NASA has a server called arc.nasa.gov (password-protected) with a subdomain at settlement.arc.nasa.gov which contains a number of odd things, including an archive of artists' renderings of proposed earthling settlements in space. The proposals are basically for big round greenhouses, rotating to simulate gravity via centrifugal force - not so different than what has been proposed in a lot of science fiction in movies and on TV.
Somehow I'm comforted that there are people making plans for this kind of thing, even though it's discouraging to see how so much of the optimism of the 60s and 70s (regarding space travel as well as almost everything else) never went anywhere.
This is one of those things that sounds more like a discarded Dharma Initiative plot line from Lost than reality, yet it's real. The Burlington (VT) Free Press recently profiled the Teresem Movement Foundation, based in Bristol, VT, which calls itself a "a transreligion for technological times".
They are working on promoting "exponential life" - essentially getting to the point where we can download our consciousnesses into robotic bodies. The idea has been explored recently in shows such as Dollhouse and Caprica and does seem to be the ultimate target of a lot of scientific research.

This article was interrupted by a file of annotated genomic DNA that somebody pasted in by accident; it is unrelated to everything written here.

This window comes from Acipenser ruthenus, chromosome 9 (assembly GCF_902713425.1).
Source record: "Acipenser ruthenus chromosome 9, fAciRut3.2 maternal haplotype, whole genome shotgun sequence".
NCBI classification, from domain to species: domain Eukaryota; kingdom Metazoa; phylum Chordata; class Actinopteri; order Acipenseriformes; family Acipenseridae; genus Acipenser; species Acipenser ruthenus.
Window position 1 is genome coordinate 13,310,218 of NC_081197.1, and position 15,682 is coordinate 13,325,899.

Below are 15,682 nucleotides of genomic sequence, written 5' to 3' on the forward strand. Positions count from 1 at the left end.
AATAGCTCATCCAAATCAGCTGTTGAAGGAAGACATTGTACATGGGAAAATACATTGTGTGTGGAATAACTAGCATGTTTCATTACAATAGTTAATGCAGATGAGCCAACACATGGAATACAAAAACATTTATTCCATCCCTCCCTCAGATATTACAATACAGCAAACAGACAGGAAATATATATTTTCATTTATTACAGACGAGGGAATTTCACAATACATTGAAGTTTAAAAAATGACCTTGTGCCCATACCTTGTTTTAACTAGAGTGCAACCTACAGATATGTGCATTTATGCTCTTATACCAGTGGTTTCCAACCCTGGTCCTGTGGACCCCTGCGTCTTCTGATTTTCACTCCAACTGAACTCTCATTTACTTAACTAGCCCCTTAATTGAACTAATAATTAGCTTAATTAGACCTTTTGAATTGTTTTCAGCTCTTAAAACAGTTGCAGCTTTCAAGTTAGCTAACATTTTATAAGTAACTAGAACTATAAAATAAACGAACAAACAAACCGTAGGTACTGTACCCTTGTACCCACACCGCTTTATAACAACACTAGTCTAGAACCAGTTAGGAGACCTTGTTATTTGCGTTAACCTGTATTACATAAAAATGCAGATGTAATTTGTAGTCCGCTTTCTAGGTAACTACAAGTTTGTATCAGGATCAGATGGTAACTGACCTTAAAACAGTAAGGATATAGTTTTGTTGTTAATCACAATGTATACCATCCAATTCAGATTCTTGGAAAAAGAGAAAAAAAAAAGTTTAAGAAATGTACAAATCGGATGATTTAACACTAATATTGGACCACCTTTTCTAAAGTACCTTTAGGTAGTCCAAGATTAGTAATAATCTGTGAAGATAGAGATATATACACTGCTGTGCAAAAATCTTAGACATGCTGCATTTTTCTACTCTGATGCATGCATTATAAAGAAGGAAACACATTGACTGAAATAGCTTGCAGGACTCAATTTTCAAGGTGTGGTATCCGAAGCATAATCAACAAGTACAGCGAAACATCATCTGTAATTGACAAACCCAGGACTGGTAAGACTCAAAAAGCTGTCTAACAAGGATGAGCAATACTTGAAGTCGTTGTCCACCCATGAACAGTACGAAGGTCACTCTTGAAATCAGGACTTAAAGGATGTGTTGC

The NYTimes profiled one of the automatons, Bina48, which, along with tripping the "uncanny valley" alarm, is a good demonstration of how AI hasn't changed much since the days of the Alice chatbot
Heady stuff. Cool and unnerving.
Scientific American often has articles/slideshows related to visual illusions. In October 2009 they had one specifically about faces.
The illusion below struck me most. To me, and apparently to most others, the face on the left appears female and the one on the right appears male. In fact, the face is the same in both pictures, although the one on the left has higher contrast between the eyes and mouth and the rest of the face. This could be just a novelty, or could be taken as proof that lipstick and eye makeup are literally making a face appear more feminine.
DJ Earworm http://www.youtube.com/user/djearworm creates musical mashups that make other mashups look like kindergarteners made them (although some are pretty awesome: http://www.youtube.com/watch?v=kfadLhw14l8&feature=related)
The best are in the "United State of Pop" series, in which the top 25 pop songs (based on Billboard rankings) are combined into a new mix.
I like pop music but I'm not as aware of what's new as I was when I was younger, and I had never heard some of the songs used in the mixes (while other songs, such as "Single Ladies", I've probably heard, literally, a thousand times) - yet, I found myelf listening to these mashups several times each.
They are a marvelous technical achievement and are also a singularly cogent distillation of the American music zeitgeist.
When I was a kid, MTV was criticized for exacerbating the general societal attention-deficit disorder, but that was nothing compared to these mixes.
Back then the videos had only one song with rapid cutting of the visuals. These have 25 songs mixed together, usually with 3 or 4 going simultaneously.